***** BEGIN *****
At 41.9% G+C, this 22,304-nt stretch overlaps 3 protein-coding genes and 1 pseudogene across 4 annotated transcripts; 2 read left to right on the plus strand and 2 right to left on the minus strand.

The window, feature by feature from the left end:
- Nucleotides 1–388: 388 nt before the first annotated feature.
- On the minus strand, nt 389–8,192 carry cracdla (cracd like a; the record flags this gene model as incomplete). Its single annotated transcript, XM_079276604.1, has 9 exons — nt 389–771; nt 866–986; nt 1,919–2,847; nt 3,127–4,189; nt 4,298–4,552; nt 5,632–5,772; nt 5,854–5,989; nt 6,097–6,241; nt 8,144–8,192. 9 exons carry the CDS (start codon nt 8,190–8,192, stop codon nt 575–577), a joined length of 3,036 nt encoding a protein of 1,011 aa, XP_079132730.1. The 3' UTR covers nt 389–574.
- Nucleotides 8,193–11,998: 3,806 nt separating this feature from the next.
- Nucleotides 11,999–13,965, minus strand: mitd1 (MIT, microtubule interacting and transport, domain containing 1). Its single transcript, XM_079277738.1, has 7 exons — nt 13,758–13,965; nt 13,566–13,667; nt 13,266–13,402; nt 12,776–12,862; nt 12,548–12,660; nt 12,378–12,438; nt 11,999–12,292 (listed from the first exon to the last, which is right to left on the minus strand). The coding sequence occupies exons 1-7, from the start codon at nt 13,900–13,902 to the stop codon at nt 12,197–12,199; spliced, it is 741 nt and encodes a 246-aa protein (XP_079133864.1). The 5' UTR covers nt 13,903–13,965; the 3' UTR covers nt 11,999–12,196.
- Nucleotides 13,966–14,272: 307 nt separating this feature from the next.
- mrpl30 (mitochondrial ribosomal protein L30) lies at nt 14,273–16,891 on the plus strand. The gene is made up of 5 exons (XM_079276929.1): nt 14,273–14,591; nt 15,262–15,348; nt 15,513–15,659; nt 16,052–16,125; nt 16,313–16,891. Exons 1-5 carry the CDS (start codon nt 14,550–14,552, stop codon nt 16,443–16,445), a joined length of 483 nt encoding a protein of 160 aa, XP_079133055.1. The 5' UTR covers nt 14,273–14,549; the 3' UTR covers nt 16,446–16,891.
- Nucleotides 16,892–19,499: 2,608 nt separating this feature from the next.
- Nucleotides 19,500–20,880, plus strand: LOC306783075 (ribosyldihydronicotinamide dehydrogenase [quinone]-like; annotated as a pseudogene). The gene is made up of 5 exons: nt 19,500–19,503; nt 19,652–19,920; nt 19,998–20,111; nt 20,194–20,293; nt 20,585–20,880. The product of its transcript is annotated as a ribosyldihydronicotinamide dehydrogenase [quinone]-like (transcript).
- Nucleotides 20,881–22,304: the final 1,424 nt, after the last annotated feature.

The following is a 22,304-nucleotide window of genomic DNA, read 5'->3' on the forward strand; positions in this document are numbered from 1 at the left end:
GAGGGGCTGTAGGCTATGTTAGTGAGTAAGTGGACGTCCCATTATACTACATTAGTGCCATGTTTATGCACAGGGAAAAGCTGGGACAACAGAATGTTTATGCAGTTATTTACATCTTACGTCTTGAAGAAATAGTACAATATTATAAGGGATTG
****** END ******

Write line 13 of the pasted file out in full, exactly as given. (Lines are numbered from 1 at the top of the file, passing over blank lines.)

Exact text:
GAGGGGCTGTAGGCTATGTTAGTGAGTAAGTGGACGTCCCATTATACTACATTAGTGCCATGTTTATGCACAGGGAAAAGCTGGGACAACAGAATGTTTATGCAGTTATTTACATCTTACGTCTTGAAGAAATAGTACAATATTATAAGGGATTG